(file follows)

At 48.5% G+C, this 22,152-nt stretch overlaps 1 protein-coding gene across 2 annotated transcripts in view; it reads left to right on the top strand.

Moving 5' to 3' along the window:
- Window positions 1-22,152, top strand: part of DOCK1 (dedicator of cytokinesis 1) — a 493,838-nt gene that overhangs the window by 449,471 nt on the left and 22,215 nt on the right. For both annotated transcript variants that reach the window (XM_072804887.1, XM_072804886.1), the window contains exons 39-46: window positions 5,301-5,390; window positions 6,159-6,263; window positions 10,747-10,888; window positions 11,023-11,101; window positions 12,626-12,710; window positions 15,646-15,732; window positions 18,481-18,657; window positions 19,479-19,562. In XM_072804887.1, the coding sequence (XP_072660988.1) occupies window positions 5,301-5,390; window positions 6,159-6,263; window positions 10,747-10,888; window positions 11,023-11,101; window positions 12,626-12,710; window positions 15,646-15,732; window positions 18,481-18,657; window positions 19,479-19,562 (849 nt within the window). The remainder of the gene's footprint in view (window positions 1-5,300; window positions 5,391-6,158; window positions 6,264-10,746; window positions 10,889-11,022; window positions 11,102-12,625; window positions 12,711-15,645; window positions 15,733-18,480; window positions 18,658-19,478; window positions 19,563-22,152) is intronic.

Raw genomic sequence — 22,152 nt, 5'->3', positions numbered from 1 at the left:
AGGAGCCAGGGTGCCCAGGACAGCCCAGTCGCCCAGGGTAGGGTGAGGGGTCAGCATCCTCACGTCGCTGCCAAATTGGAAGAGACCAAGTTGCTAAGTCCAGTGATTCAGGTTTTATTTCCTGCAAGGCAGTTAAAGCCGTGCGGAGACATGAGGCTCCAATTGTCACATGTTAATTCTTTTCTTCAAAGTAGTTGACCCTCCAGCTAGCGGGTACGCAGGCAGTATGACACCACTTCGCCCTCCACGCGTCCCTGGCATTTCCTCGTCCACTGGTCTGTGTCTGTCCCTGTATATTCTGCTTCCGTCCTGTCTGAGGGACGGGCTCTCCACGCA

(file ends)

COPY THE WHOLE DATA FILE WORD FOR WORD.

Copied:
At 48.5% G+C, this 22,152-nt stretch overlaps 1 protein-coding gene across 2 annotated transcripts in view; it reads left to right on the top strand.

Moving 5' to 3' along the window:
- Window positions 1-22,152, top strand: part of DOCK1 (dedicator of cytokinesis 1) — a 493,838-nt gene that overhangs the window by 449,471 nt on the left and 22,215 nt on the right. For both annotated transcript variants that reach the window (XM_072804887.1, XM_072804886.1), the window contains exons 39-46: window positions 5,301-5,390; window positions 6,159-6,263; window positions 10,747-10,888; window positions 11,023-11,101; window positions 12,626-12,710; window positions 15,646-15,732; window positions 18,481-18,657; window positions 19,479-19,562. In XM_072804887.1, the coding sequence (XP_072660988.1) occupies window positions 5,301-5,390; window positions 6,159-6,263; window positions 10,747-10,888; window positions 11,023-11,101; window positions 12,626-12,710; window positions 15,646-15,732; window positions 18,481-18,657; window positions 19,479-19,562 (849 nt within the window). The remainder of the gene's footprint in view (window positions 1-5,300; window positions 5,391-6,158; window positions 6,264-10,746; window positions 10,889-11,022; window positions 11,102-12,625; window positions 12,711-15,645; window positions 15,733-18,480; window positions 18,658-19,478; window positions 19,563-22,152) is intronic.

Raw genomic sequence — 22,152 nt, 5'->3', positions numbered from 1 at the left:
AGGAGCCAGGGTGCCCAGGACAGCCCAGTCGCCCAGGGTAGGGTGAGGGGTCAGCATCCTCACGTCGCTGCCAAATTGGAAGAGACCAAGTTGCTAAGTCCAGTGATTCAGGTTTTATTTCCTGCAAGGCAGTTAAAGCCGTGCGGAGACATGAGGCTCCAATTGTCACATGTTAATTCTTTTCTTCAAAGTAGTTGACCCTCCAGCTAGCGGGTACGCAGGCAGTATGACACCACTTCGCCCTCCACGCGTCCCTGGCATTTCCTCGTCCACTGGTCTGTGTCTGTCCCTGTATATTCTGCTTCCGTCCTGTCTGAGGGACGGGCTCTCCACGCA